UPDATE 1:27 a.m. EST: The Syriza party won 149 seats in the 300-seat Greek parliament in Sunday's election, Reuters reported, adding that the radical leftist party's victory followed years of austerity policies demanded by the European Union and International Monetary Fund after the country's economy received a 240 billion-euro bailout ($269 billion) in the fallout of the global financial crisis.
Alexis Tsipras, the party's leader would now move to form a government Monday by meeting with the Independent Greeks party that also opposes Greece's bailout deal, the report added.
"Greece leaves behind catastrophic austerity, it leaves behind fear and authoritarianism, it leaves behind five years of humiliation and suffering," Tsipras reportedly told thousands of supporters in Athens on Sunday.
UPDATE 5:10 p.m. EST: Leftist leader Alexis Tsipras declared victory Sunday in Greece's parliamentary elections. With 60 percent of the vote counted, Tsipras' anti-austerity Syriza party had captured 149 seats in the 300-seat parliament, garnering 36.1 percent of the vote, Reuters reported.
Tsipras said he would co-operate with eurozone leaders to find a solution to Greece's economic problems. "Our priority from the very first day will be to deal with the big wounds left by the crisis," he said. "Our foremost priority is that our country and our people regain their lost dignity."
UPDATE 3:15 p.m. EST Official government projections give Syriza 149-151 seats in the 300-member parliament, Reuters reported. Also notable is the nearly complete rejection of former Prime Minister George Papandreou's comeback Movement of Democractic Socialists party. Papandreou resigned as prime minister in 2011 during the political upheaval as Greece negotiated a multibillion-euro bailout deal with the European Council, International Monetary Fund and European Central Bank.
Syriza vows to renegotiate the bailout terms and lift austerity measures, which have devastated working-class Greeks and led to Syriza's massive growth in popularity in the last four years.
UPDATE 2:45 p.m. EST: Updated exit polls give the anti-austerity leftist Syriza party a 10-point lead in Sunday's snap parliamentary elections in Greece and could mean Syriza will win an outright majority. Reuters reported Syriza was on track to capture as much as 38 percent of the national vote versus 28 percent for the conservative New Democracy party. The win could give Syriza as many as 154 seats in the 300-seat parliament but the outcome will depend on how many seats former Prime Minister George Papandreou's center-left party captures. Voters elect 250 members to parliament; 50 others are given as a bonus to the party receiving the most votes.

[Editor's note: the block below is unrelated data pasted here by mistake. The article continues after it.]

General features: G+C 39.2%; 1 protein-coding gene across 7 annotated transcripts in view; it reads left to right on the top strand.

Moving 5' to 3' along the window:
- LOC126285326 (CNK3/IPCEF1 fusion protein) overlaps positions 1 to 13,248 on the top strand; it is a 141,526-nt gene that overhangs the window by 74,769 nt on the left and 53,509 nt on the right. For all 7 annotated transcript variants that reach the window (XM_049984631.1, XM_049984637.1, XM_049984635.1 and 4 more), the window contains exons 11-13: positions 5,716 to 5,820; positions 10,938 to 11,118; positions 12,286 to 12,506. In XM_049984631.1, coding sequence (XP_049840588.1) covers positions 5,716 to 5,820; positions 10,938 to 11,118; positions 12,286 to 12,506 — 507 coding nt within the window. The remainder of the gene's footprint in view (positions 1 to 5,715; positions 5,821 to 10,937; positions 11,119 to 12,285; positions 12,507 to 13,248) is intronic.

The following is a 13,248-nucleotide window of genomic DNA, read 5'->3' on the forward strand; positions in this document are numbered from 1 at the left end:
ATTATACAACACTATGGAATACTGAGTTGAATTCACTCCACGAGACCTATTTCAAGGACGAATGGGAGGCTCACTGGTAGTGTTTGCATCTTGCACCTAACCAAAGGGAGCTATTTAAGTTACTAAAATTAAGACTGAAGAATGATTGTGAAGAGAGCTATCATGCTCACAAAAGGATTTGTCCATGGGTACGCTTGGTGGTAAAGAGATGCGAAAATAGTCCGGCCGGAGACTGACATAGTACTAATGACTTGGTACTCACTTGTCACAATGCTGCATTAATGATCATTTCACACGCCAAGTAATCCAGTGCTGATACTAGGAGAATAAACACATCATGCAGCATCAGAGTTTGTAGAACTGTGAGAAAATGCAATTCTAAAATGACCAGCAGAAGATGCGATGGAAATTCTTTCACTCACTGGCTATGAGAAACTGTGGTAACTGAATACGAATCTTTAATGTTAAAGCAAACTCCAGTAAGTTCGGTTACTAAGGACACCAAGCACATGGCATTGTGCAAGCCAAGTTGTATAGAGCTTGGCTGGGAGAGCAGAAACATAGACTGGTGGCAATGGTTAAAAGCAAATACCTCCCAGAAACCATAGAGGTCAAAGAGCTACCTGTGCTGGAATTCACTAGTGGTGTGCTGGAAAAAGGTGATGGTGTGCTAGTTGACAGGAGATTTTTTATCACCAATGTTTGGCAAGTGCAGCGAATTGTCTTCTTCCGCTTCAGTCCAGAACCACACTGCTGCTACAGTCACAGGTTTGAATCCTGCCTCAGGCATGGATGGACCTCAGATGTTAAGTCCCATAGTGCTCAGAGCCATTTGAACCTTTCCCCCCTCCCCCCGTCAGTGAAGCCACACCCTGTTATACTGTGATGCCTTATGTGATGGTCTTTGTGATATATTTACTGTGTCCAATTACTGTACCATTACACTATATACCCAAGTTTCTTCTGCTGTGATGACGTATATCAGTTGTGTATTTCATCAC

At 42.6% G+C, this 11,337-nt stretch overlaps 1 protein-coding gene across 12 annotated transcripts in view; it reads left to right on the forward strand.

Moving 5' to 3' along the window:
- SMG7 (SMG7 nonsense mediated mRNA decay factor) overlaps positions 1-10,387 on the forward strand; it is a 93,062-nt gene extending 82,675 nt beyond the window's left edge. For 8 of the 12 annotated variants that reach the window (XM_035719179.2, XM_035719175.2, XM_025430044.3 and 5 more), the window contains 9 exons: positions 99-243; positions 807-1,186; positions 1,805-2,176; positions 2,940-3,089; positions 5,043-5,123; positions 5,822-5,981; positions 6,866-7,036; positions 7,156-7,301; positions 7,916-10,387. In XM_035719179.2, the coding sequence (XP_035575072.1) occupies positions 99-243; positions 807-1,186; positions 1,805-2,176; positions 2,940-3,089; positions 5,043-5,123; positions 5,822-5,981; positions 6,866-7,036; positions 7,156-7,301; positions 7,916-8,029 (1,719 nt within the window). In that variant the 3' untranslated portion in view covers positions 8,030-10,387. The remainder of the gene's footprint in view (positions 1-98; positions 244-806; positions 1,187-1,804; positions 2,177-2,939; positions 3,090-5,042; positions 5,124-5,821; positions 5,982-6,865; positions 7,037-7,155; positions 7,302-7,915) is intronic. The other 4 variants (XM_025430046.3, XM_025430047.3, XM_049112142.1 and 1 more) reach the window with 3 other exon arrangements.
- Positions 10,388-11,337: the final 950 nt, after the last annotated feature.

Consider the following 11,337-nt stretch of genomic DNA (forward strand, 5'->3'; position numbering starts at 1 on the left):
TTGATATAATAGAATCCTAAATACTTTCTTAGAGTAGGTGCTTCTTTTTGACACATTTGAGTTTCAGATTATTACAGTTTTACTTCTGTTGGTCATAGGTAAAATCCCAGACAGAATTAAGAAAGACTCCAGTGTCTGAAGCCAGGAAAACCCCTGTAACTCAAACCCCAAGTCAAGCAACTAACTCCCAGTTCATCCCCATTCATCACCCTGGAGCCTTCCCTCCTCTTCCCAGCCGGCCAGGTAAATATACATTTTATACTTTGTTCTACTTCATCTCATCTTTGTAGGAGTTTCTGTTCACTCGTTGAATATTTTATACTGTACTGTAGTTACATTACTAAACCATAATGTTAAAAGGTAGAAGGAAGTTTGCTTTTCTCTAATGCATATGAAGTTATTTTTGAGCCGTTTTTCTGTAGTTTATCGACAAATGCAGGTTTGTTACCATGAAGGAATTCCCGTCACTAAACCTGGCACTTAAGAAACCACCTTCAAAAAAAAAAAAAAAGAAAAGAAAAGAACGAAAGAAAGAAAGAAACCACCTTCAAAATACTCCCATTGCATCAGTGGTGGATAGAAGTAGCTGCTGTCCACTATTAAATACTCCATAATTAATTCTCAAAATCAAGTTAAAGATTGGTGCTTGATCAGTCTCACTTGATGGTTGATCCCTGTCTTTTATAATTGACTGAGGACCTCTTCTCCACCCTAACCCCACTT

UPDATE 2:12 p.m. EST: With 17.66 percent of the votes counted, Syriza has 35.03 percent, New Democracy has 29.31 percent, Golden Dawn has 6.29 percent.
Interesting to note, the Communist party has 5.3 percent. Syriza has communist roots. Worth watching how these two parties interact.
UPDATE 1:45 p.m. EST: The leftist Syriza party won a convincing victory in Sunday's Greek parliamentary elections, exit polls indicated, but it still was unclear what the margin of victory would be. "We lost," Health Minister and conservative New Democracy party parliamentary spokesman Makis Voridis told Mega TV, the Associated Press reported. "Our role will be the one the Greek people assigned to us: the major opposition party. From this standpoint, we will critique the [new] government's policies, remaining true to our principles."
Greece’s far-left Syriza party, which seeks to renegotiate Greece’s loan deals with Europe’s central authorities, won the largest share of seats in the Hellenic Parliament in historic elections Sunday, capturing 35.5 percent to 39.5 percent share according to exit polling. Syriza’s victory made Greece the first European Union member state with a leading party openly seeking to fight austerity, according to Reuters.
The conservative New Democracy party of outgoing Prime Minister Antonis Samaras captured just 23 percent to 27 percent of the vote. The final results are dependent on the percentage captured by former Prime Minister George Papandreou's center Movement of Democratic Socialists, Reuters said.
Syriza is popular with working-class Greeks suffering under austerity terms the European Central Bank, European Council and the International Monetary Fund, often called the Troika, required in return for more than 200 billion euros in bailout deals in 2010 and 2011 to save the Greek economy from completely collapsing. The Greek government was forced to cut public sector funding and pensions, leading to violent protests. The unemployment rate rose from little more than 10 percent in early 2010 to more than 25 percent in 2014.
The win was expected as polls showed Syriza pulling away from the ruling New Democracy as the elections drew closer (figs). The snap elections were called after Samaras was unable to form a government, a constitutional requirement in Greece.
Syriza is led by Alexis Tsipras, 40, who will now attempt to form a government. Tsipras did not indicate prior to the elections whether or not he would seek to form a government alone or if Syriza would form a coalition with another party. Syriza won the second-most parliamentary seats in the 2012 elections.
If Syriza follows through with its campaign promises, it will seek to negotiate an easing -- or complete end -- to the austerity measures. Tsipras threatened to leave the Eurozone altogether, which would be a devastating blow to the EU economy.